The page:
Milford City Council is pursuing a deal to purchase a 14-acre property off Northeast Front Street for the eventual construction of a new police station.

Milford City Council is pursuing a deal to purchase a 14-acre property off Northeast Front Street for the eventual construction of a new police station.

Six council members voted unanimously Monday to put down a $50,000 deposit and submit a purchase agreement to Growmark FS, the retail agricultural supply company that owns the vacant property located across the street from the existing police station.

“There are currently no plans to move ahead with construction, because we first have to get funding in the form of a referendum,” said City Councilman Doug Morrow, who chairs council’s police committee. “But this is an important first step that we need to take in order to get a new home for our police department.”

Milford Police Chief Keith Hudson said a new station for his  30 sworn officers and additional civilian personnel is long overdue.

“The current station was built in 1979 when we only had 12 officers, although it has the capacity for 24,” he said. “The lack of space is really bad right now. We have two, and in some cases, three officers stacked in offices meant for one. There is no storage space, whatsoever.”

Hudson said he’s glad city council is moving to acquire property for a new facility – one he hopes to see completed in the next three years.

“I think they know the predicament we’re in,” he said. “Acquiring land should also help us find grant funding for the project. Before we were going to the [U.S. Department of Agriculture] in search of funding, but of course they wanted to see the property, which we didn’t have.”

Town officials have indicated that construction of a new police station could cost as much as $8 million.

Members of the council’s police committee introduced a measure last month that sought to provide a portion of that funding through a 0.5-percent impact fee on the cost of new construction.

However, that proposal was defeated in a 4-3 vote with several council members citing the potentially negative effects a new impact fee could have on economic development.

City officials said Monday that council could seek a bond referendum to fund the construction project sometime in the next year.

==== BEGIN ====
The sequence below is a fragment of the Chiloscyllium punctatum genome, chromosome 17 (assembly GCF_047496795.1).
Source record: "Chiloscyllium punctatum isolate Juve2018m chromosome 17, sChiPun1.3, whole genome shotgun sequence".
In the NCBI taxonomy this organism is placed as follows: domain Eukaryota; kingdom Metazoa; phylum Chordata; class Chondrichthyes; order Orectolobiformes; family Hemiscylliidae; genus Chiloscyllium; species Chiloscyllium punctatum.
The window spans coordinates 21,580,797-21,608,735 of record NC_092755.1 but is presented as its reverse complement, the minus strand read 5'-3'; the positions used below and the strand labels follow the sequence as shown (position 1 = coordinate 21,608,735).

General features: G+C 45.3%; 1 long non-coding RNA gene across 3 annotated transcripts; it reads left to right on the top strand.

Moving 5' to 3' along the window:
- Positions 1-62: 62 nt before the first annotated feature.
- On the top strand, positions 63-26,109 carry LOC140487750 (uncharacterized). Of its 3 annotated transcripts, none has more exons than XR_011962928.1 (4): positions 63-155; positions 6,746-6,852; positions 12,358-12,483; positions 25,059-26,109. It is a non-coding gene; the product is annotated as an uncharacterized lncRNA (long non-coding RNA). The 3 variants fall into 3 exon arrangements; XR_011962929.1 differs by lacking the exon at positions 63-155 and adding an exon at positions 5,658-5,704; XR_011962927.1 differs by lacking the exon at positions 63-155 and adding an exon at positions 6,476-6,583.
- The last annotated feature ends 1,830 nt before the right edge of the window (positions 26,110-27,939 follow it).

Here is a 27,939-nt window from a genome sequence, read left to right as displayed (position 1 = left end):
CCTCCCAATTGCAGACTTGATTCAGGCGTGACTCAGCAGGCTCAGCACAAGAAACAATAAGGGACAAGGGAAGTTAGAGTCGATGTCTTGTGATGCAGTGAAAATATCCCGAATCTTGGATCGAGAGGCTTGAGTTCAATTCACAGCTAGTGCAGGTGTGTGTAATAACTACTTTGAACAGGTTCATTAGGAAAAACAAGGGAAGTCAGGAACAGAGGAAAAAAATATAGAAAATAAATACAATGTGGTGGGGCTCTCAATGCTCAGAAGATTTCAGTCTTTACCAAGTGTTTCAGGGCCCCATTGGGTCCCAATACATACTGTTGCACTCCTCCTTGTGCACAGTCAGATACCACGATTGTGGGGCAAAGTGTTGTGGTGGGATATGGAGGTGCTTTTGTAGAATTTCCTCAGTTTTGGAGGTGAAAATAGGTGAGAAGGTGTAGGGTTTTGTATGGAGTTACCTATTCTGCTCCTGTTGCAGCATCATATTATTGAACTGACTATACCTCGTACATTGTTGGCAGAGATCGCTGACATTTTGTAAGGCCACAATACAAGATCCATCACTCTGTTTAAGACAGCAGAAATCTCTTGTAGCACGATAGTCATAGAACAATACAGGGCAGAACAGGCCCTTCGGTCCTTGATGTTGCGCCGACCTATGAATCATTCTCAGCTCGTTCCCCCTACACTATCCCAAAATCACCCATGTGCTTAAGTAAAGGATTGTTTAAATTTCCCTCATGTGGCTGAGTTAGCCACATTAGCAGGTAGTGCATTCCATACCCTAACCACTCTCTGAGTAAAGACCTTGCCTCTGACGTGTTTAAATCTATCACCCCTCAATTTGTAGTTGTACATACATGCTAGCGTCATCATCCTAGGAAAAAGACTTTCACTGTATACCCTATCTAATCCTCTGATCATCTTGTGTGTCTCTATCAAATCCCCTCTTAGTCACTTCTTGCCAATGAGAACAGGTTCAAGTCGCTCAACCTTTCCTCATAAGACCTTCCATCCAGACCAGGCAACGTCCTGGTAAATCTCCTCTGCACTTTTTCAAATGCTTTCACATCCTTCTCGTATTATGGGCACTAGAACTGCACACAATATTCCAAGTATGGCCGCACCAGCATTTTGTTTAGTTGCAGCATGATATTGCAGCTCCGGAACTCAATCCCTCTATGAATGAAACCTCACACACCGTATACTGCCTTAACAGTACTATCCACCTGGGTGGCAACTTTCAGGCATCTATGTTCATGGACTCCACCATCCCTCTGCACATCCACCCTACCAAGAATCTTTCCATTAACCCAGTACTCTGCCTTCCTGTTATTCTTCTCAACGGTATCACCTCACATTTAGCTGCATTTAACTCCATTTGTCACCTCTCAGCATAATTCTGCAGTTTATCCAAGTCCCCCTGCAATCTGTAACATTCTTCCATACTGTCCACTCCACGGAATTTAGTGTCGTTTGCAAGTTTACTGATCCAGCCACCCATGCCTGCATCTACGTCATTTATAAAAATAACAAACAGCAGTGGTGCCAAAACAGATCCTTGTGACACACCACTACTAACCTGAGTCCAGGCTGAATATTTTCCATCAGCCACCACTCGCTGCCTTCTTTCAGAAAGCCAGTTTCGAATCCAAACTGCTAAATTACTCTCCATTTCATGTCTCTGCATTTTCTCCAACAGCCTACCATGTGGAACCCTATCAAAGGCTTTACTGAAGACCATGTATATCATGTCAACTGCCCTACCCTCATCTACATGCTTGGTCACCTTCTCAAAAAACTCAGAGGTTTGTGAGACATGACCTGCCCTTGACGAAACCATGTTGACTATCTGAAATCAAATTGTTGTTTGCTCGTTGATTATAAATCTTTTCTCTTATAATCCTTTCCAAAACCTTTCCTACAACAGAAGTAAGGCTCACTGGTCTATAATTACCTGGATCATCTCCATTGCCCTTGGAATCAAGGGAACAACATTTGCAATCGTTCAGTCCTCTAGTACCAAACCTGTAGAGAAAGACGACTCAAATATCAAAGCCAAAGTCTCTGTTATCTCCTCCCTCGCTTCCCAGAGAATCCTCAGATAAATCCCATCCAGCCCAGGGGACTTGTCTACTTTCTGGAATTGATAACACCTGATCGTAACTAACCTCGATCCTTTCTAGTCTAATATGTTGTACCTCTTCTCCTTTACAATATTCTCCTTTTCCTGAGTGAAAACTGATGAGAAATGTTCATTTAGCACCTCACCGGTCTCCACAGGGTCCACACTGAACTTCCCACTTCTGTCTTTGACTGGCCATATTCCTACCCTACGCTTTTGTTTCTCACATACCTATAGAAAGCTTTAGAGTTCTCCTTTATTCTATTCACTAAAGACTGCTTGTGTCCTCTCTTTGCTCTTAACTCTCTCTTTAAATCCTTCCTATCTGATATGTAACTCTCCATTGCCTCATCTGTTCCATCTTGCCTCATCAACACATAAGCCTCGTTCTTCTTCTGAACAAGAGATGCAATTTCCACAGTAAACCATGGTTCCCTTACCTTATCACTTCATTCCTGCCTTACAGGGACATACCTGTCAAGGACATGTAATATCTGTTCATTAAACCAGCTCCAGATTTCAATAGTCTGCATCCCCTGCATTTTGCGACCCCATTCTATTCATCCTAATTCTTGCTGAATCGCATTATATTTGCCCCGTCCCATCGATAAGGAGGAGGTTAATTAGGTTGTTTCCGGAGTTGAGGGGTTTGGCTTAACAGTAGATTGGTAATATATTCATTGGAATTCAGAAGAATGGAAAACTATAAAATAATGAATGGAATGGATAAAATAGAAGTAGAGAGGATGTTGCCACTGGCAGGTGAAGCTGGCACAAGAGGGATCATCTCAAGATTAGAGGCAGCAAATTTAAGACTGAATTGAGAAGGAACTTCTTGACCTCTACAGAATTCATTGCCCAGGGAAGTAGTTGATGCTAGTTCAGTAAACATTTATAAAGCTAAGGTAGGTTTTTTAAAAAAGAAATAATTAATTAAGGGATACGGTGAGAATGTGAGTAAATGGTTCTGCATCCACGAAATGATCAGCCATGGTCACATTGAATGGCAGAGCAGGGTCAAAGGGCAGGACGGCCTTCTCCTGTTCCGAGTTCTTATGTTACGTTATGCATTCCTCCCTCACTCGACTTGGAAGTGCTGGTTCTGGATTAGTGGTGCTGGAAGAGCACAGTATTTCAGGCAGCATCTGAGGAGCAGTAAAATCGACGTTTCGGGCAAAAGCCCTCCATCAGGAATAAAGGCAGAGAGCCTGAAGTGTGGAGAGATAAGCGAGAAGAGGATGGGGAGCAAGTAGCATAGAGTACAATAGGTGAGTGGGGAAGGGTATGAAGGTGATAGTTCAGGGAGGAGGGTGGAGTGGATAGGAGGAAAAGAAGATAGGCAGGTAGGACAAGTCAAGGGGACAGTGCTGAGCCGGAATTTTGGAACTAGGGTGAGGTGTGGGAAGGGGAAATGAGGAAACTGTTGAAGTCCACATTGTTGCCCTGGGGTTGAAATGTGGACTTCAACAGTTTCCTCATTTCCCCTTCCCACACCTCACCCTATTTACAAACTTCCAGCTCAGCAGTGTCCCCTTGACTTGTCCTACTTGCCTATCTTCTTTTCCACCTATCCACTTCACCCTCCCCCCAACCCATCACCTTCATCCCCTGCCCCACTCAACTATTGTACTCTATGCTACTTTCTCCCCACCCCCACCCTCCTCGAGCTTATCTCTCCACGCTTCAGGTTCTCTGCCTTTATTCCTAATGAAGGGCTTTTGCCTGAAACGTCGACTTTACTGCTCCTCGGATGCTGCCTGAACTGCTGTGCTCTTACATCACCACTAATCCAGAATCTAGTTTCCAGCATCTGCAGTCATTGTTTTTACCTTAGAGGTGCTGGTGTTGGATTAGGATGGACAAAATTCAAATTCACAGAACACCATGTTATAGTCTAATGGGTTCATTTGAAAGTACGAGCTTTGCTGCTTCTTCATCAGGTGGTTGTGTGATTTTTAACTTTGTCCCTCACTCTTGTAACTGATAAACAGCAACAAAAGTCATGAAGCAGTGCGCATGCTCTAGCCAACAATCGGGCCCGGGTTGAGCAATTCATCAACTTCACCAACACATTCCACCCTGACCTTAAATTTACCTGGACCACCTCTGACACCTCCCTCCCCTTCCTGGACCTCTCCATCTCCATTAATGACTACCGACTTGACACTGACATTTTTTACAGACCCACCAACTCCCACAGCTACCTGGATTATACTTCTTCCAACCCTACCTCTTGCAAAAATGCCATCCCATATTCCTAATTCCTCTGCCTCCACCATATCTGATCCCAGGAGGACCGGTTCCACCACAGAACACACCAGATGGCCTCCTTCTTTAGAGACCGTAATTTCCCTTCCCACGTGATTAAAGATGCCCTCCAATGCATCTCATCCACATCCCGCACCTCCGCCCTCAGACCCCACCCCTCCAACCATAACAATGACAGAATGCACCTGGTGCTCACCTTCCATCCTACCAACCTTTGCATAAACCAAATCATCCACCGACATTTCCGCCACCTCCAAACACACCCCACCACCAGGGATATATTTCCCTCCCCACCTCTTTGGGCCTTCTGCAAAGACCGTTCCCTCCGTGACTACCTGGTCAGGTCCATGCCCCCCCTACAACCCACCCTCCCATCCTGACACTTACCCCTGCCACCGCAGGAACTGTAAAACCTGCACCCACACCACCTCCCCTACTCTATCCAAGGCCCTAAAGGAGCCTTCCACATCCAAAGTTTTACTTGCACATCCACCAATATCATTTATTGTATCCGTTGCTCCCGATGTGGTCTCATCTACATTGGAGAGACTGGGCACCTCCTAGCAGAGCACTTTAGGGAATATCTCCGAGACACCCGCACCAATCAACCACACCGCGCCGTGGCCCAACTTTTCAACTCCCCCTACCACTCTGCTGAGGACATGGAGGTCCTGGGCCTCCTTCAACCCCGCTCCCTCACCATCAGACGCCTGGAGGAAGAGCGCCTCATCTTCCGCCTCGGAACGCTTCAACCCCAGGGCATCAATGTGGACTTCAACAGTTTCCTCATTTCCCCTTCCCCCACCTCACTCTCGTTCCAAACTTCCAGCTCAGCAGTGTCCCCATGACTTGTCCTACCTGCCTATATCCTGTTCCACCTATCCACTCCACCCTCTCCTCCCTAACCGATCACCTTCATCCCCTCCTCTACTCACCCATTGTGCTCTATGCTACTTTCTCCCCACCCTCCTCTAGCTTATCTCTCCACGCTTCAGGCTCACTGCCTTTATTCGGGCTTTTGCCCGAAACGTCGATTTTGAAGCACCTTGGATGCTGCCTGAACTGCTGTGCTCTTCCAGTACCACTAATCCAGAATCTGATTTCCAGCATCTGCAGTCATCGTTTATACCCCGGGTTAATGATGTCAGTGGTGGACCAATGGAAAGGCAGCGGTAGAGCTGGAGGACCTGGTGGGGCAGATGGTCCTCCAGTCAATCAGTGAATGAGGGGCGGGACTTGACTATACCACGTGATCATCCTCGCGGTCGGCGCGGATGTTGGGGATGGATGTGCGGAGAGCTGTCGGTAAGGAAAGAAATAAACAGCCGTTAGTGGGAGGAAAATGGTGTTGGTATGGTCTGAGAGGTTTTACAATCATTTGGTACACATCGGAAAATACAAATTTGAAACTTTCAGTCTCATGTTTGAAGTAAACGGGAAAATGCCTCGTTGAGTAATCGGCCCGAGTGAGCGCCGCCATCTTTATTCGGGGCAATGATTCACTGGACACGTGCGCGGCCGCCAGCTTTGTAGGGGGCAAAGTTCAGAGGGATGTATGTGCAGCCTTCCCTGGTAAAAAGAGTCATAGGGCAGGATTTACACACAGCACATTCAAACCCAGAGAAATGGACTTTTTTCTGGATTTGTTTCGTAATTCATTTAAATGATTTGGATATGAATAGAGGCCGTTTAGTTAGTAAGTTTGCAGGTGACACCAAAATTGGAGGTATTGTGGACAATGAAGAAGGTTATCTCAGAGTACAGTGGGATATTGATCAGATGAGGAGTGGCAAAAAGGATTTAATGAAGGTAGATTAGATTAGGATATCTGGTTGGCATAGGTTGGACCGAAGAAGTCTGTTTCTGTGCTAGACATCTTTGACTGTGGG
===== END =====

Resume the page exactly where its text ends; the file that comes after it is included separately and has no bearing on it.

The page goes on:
Although Growmark’s final asking price for the property at the corner of Fourth and Northeast Front streets has not been made public due to ongoing negotiations, City Solicitor David Rutt said the land deal would be contingent on the property clearing environmental and archeological testing by the state.

The deal also is expected to be contingent on the city acquiring funding for the police station’s construction in the next three years.

Morrow said he believes the Growmark property is the best option available to the city.

“First of all, it’s downtown where the citizens of Milford would like to keep their police department,” he said. “It’s practically the only available location left in downtown that’s on high ground and hasn’t been developed.”

Norman Hamstead, the business operations manager at Growmark’s Milford office, said former farmstead was purchased by the Milford Fertilizer Company sometime around the 1940s. Growmark acquired the land when it purchased the fertilizer company in 2002.

“It’s not really on the market, but when the city called us to inquire about it, we listened,” he said. “If we have the opportunity to help the city acquire property for a new police station, we think that’s a positive thing.”

Growmark officials said the company’s board of directors would make the ultimate decision on whether to approve the town’s proposed purchase agreement.